Let’s talk about how you can use the Seinfeld Strategy in your life.

How to stop procrastinating

Top performers in every field — athletes, musicians, CEOs, artists — are all more consistent than their peers. They show up and deliver day after day, while everyone else gets bogged down with the urgencies of daily life and fights a constant battle between procrastination and motivation.

While most people get demotivated and off-track after a bad performance, a bad workout or simply a bad day at work, top performers settle right back into their pattern the next day.

The Seinfeld Strategy works because it helps to take the focus off of each individual performance and puts the emphasis on the process instead. It’s not about how you feel, how inspired you are or how brilliant your work is that day. Instead, it’s just about “not breaking the chain.”

All you have to do to apply this strategy to your own life is pick up a calendar and start your chain.

A word of warning

There is one caveat with the Seinfeld Strategy. You need to pick a task that is meaningful enough to make a difference, but simple enough that you can get it done.

It would be wonderful if you could write 10 pages a day for your book, but that’s not a sustainable chain to build. Similarly, it sounds great in theory to be able to deadlift like a maniac every day, but in practice you’ll probably be over-trained and burned out.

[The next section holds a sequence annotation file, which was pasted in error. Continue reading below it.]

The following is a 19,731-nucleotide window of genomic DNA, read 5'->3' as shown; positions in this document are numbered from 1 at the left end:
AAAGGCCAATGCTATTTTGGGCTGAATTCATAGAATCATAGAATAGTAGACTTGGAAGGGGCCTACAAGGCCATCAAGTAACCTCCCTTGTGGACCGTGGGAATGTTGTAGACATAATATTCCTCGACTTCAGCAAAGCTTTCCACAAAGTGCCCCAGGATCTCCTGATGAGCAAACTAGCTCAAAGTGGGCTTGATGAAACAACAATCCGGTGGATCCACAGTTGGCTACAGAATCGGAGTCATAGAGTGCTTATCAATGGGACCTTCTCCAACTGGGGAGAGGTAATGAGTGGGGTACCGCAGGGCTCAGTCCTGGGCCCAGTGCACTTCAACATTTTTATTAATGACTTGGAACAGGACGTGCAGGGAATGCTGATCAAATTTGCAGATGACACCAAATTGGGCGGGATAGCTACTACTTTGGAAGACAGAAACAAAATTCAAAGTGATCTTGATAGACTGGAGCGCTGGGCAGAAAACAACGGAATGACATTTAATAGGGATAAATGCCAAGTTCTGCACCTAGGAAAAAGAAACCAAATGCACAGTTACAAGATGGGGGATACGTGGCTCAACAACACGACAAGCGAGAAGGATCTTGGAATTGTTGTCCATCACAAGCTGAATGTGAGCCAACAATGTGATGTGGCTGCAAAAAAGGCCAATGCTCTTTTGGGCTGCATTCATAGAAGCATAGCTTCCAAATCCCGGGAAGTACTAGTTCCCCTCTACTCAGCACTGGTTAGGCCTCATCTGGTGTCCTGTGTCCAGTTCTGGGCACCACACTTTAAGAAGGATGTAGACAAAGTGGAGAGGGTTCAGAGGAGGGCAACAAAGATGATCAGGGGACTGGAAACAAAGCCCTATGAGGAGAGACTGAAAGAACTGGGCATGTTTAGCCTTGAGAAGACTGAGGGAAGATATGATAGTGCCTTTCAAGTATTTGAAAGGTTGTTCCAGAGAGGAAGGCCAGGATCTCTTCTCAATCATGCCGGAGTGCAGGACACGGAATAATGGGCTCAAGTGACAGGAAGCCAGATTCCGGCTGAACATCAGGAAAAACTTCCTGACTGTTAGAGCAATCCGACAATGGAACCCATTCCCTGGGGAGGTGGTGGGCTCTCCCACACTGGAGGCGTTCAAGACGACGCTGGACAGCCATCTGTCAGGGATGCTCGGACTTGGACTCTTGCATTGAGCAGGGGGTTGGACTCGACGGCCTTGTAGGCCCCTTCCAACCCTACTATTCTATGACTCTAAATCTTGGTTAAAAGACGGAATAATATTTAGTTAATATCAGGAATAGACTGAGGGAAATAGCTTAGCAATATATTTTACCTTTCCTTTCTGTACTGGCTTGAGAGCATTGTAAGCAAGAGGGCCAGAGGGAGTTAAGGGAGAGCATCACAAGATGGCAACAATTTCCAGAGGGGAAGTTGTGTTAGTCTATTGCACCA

So step one is to choose a task that is simple enough to be sustainable. At the same time, you have to make sure that your actions are meaningful enough to matter.

For example, researching good jokes each day is simple, but you’re never going to write a joke by merely researching. That’s why the process of writing is a better choice. Writing can actually produce a meaningful result, even when it’s done in small doses.

Similarly, doing 10 pushups per day could be simple and meaningful depending on your level of fitness. It will actually make you stronger. Meanwhile, reading a fitness book each day is simple, but it won’t actually get you in better shape.

Choose tasks that are simple to maintain and capable of producing the outcome you want.

Another way of saying this is to focus on actions and not motions.

Mastery follows consistency

The central question that ties our community together — and what I try to write about every Monday and Thursday — is “how do you live a healthy life?” This includes not merely nutrition and exercise, but also exploration and adventure, art and creativity, connection and community.

But no matter what topics we’re talking about, they all require consistency. No matter what your definition is of a “healthy life,” you’ll have to battle procrastination to make it a reality. Hopefully, the Seinfeld Strategy helps to put that battle in perspective.

Don’t break the chain on your workouts, and you’ll find that you get fit rather quickly.

Don’t break the chain in your business, and you’ll find that results come much faster.

Don’t break the chain in your artistic pursuits, and you’ll find that you will produce creative work on a regular basis.